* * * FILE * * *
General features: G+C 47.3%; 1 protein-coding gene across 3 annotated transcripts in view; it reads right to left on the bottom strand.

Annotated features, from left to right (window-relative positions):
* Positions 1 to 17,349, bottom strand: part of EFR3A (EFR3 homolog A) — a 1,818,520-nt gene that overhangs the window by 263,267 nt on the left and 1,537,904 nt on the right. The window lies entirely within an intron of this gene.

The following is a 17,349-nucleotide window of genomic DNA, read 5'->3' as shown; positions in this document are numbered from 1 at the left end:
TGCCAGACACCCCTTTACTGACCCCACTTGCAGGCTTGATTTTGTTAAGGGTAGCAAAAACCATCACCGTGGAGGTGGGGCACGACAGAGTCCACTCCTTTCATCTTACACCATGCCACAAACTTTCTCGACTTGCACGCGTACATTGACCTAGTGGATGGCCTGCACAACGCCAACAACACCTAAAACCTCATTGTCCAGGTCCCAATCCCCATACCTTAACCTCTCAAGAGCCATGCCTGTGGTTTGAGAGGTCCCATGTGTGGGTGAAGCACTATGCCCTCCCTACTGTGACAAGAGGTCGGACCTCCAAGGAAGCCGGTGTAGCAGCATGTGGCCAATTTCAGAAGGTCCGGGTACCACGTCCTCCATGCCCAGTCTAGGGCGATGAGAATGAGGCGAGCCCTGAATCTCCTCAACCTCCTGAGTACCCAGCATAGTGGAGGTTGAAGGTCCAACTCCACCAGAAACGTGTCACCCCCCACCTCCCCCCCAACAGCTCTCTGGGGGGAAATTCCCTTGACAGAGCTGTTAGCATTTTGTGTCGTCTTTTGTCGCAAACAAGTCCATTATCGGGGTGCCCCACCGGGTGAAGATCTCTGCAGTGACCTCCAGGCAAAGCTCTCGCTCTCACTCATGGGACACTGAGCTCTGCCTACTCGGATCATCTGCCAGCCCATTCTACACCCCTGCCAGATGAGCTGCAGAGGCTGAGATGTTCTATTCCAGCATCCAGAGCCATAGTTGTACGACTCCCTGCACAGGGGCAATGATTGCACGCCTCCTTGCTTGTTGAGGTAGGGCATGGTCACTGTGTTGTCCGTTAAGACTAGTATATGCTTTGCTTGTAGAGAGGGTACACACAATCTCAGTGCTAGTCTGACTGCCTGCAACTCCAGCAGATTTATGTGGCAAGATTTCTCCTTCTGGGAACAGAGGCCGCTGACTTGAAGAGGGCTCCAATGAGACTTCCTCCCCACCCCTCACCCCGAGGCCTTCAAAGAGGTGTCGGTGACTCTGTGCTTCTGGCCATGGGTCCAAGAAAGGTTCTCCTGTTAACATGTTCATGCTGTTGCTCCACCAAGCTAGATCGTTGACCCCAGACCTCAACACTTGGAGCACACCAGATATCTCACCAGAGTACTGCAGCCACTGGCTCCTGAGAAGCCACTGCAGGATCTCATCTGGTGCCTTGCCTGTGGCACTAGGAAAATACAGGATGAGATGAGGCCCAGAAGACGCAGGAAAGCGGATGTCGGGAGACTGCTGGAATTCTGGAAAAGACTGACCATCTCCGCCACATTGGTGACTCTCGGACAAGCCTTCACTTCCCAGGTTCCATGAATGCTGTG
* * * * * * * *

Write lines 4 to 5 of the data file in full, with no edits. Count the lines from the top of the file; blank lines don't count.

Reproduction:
The following is a 17,349-nucleotide window of genomic DNA, read 5'->3' as shown; positions in this document are numbered from 1 at the left end:
TGCCAGACACCCCTTTACTGACCCCACTTGCAGGCTTGATTTTGTTAAGGGTAGCAAAAACCATCACCGTGGAGGTGGGGCACGACAGAGTCCACTCCTTTCATCTTACACCATGCCACAAACTTTCTCGACTTGCACGCGTACATTGACCTAGTGGATGGCCTGCACAACGCCAACAACACCTAAAACCTCATTGTCCAGGTCCCAATCCCCATACCTTAACCTCTCAAGAGCCATGCCTGTGGTTTGAGAGGTCCCATGTGTGGGTGAAGCACTATGCCCTCCCTACTGTGACAAGAGGTCGGACCTCCAAGGAAGCCGGTGTAGCAGCATGTGGCCAATTTCAGAAGGTCCGGGTACCACGTCCTCCATGCCCAGTCTAGGGCGATGAGAATGAGGCGAGCCCTGAATCTCCTCAACCTCCTGAGTACCCAGCATAGTGGAGGTTGAAGGTCCAACTCCACCAGAAACGTGTCACCCCCCACCTCCCCCCCAACAGCTCTCTGGGGGGAAATTCCCTTGACAGAGCTGTTAGCATTTTGTGTCGTCTTTTGTCGCAAACAAGTCCATTATCGGGGTGCCCCACCGGGTGAAGATCTCTGCAGTGACCTCCAGGCAAAGCTCTCGCTCTCACTCATGGGACACTGAGCTCTGCCTACTCGGATCATCTGCCAGCCCATTCTACACCCCTGCCAGATGAGCTGCAGAGGCTGAGATGTTCTATTCCAGCATCCAGAGCCATAGTTGTACGACTCCCTGCACAGGGGCAATGATTGCACGCCTCCTTGCTTGTTGAGGTAGGGCATGGTCACTGTGTTGTCCGTTAAGACTAGTATATGCTTTGCTTGTAGAGAGGGTACACACAATCTCAGTGCTAGTCTGACTGCCTGCAACTCCAGCAGATTTATGTGGCAAGATTTCTCCTTCTGGGAACAGAGGCCGCTGACTTGAAGAGGGCTCCAATGAGACTTCCTCCCCACCCCTCACCCCGAGGCCTTCAAAGAGGTGTCGGTGACTCTGTGCTTCTGGCCATGGGTCCAAGAAAGGTTCTCCTGTTAACATGTTCATGCTGTTGCTCCACCAAGCTAGATCGTTGACCCCAGACCTCAACACTTGGAGCACACCAGATATCTCACCAGAGTACTGCAGCCACTGGCTCCTGAGAAGCCACTGCAGGATCTCATCTGGTGCCTTGCCTGTGGCACTAGGAAAATACAGGATGAGATGAGGCCCAGAAGACGCAGGAAAGCGGATGTCGGGAGACTGCTGGAATTCTGGAAAAGACTGACCATCTCCGCCACATTGGTGACTCTCGGACAAGCCTTCACTTCCCAGGTTCCATGAATGCTGTG